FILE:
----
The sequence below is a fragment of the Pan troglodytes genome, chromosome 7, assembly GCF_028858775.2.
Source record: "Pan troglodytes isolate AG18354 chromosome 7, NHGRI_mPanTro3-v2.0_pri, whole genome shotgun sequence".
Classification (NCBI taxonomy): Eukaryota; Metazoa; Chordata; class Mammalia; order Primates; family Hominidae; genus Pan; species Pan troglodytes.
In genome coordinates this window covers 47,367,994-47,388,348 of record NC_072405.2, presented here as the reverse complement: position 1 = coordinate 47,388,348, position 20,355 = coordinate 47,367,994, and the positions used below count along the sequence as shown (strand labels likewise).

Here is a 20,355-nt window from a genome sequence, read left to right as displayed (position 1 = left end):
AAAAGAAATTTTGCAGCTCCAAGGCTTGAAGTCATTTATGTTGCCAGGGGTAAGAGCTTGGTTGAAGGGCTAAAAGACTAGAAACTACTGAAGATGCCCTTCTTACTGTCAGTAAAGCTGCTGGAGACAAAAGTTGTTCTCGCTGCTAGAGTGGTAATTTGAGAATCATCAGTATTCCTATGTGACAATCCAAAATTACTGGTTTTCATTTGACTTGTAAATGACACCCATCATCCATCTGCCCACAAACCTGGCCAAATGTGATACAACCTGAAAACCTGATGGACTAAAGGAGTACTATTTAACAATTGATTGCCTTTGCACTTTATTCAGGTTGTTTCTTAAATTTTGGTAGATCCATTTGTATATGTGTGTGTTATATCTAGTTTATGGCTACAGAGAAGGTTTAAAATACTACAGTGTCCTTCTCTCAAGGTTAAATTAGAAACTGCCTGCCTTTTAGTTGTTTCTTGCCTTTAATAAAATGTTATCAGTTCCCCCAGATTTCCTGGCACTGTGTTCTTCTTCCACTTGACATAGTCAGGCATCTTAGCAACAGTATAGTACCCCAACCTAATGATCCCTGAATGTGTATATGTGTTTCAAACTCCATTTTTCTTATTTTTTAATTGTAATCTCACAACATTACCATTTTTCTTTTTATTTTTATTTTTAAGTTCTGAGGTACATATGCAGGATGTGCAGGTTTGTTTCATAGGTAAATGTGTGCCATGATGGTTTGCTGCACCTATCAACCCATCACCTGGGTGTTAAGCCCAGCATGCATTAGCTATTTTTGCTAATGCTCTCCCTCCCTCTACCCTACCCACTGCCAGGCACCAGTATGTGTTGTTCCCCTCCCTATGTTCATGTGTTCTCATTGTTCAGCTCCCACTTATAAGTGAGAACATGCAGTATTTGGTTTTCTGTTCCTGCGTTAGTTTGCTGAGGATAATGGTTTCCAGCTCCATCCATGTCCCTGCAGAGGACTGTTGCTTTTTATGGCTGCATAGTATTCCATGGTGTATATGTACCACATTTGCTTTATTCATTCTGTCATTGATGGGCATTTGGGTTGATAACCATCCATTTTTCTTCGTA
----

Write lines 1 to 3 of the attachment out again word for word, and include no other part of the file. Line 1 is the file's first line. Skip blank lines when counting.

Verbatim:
The sequence below is a fragment of the Pan troglodytes genome, chromosome 7, assembly GCF_028858775.2.
Source record: "Pan troglodytes isolate AG18354 chromosome 7, NHGRI_mPanTro3-v2.0_pri, whole genome shotgun sequence".
Classification (NCBI taxonomy): Eukaryota; Metazoa; Chordata; class Mammalia; order Primates; family Hominidae; genus Pan; species Pan troglodytes.